Yesterday my new Beaglebone Black arrived. Since I had plenty of time to play around with my old, now somewhat shabby looking, Beaglebone (White), I have so many great ideas what to do with it. It was really really hard to wait for it. The new distinctly more powerful setup with a AM335x 1GHz ARM© Cortex-A8 processor, 512MB DDR3 ram and the 2GB on-board eMMC storage, opens up new areas of application. So I instantly started to setup the new Board so I could replace my old one.
I decided to flash the new Debian Wheezy (7.0) instead of Ubuntu Raring Ringtail (13.04), because I thought about why I should take the caffeine pill instead of drinking a coffee, since Ubuntu is based on Debian. I tried to flash an image of Robert Nelson following his instructions at the elinux.org wiki. I was able to flash an image to an micro SD-card, but I was not able to figure out how to flash one of the eMMC images to the internal eMMC storage.
However the instruction below are based on Robert’s instructions and show you how to flash the image using a system running on a micro SD-card. They work for both the Debian and the Ubuntu image. So to get started decide which OS you would like to use and download the latest image provided by Robert Nelson’s homepage at http://rcn-ee.net/deb/rootfs/:
After the download has been completed, verify the MD5 hash of the image to be sure it has not been manipulated or broken:
The next thing you have to do is to unpack the downloaded image and switch into the unpacked directory:
You are now able to flash the image to your micro SD-card by executing the the setup_sdcard script provided with the image:
If you do not know where your micro SD-card, you want to flash, is mounted, you could use the parameter –probe-mmc with the setup script to figure out the mount point of your SD card (in my case /dev/sdc):
The flashing process will take some minutes. When the image has been flashed to the micro SD-card, insert it into the board. Hold down the “Boot” button, which is located directly over the micro SD-card and labeled as S2, and power the board by either connecting it to the PC using an USB cable or by connecting a 5V power adapter. Continue to hold down the “Boot” button until all LEDs flash up. This ensures that it really boots from the micro SD-card and not from the internal eMMC rom, which holds a Angstrom Linux by default. After about two or three minutes the boot process should have been finished, so you could try your Debian or Ubuntu OS. Therefore I recommend to point your browser (Chrome or Firefox, Internet Explorer does not work) to http://192.168.7.2. After a few seconds you should see a script which you could execute in order to open a terminal within your browser on your Beaglebone.
You now have a working Debian or Ubuntu Linux running on your Beaglebone booted from a micro SD-card. But that’s not what you actually wanted. I talked about flashing this image to the internal 2GB eMMC rom of your Beaglebone. And that’s what we will do now! Therefore switch to the temporary files directory and download the latest image from http://www.armhf.com.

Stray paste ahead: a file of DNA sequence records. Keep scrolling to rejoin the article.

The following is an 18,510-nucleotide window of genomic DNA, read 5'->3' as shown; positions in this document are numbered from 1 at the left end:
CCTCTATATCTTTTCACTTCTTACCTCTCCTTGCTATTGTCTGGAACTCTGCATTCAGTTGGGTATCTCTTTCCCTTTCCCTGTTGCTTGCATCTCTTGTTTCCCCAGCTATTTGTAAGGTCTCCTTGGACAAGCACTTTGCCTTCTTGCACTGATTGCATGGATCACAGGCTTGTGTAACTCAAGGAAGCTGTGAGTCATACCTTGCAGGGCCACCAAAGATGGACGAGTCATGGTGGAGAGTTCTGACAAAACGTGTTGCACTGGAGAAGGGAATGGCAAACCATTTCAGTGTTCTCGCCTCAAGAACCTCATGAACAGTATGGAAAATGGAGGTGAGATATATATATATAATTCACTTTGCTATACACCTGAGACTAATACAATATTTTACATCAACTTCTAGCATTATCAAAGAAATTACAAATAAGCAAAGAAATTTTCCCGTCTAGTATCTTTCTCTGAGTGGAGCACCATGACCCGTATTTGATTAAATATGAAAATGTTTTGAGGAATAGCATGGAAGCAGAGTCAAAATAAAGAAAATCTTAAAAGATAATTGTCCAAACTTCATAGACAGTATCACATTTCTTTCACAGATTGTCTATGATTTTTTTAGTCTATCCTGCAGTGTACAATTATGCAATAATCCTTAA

This image is based on a Linux OS like Debian or Ubuntu, was extended with some packages and is combined with Robert Nelson’s armhf 3.8 kernel. If you would like to build your own one, just take a look at the Armhf website, they provided a nice tutorial. The really cool thing about this image is that it can be directly flashed to the internal eMMC rom while booted from an SD card. And that’s what you will do buy executing the following command:
The here used xzcat should be available on most Linux systems. It uncompresses the given image, which is then passed to the dd command. dd then writes the image to the given device, in this case /dev/mmcblk1, which is the Beaglebone’s eMMC rom. That means that the parameter of of dd refers to the output file or partition, while the bs parameter defines the block size. If this command does not work for you try the following:
When the image has been flashed to the eMMC rom, power of the board (resetting does not work) and remove the micro SD-card. Then just power the Beaglebone without holding down the “Boot” button. The Beaglebone will then boot into the freshly flashed OS. You are now done and could start with setting up your system as I explained in my post Running Ubuntu 13.04 on the Beaglebone.
Last but not least a small hint: If you have problems booting the Beaglebone or connecting to it, this way be caused by under powering the board. So you should try it again with the board powered by an 5V power adapter.
So I hope you enjoyed this short howto. In my next post I will show a really cool application of this tiny board. Stay tuned and until next time – happy tinkering.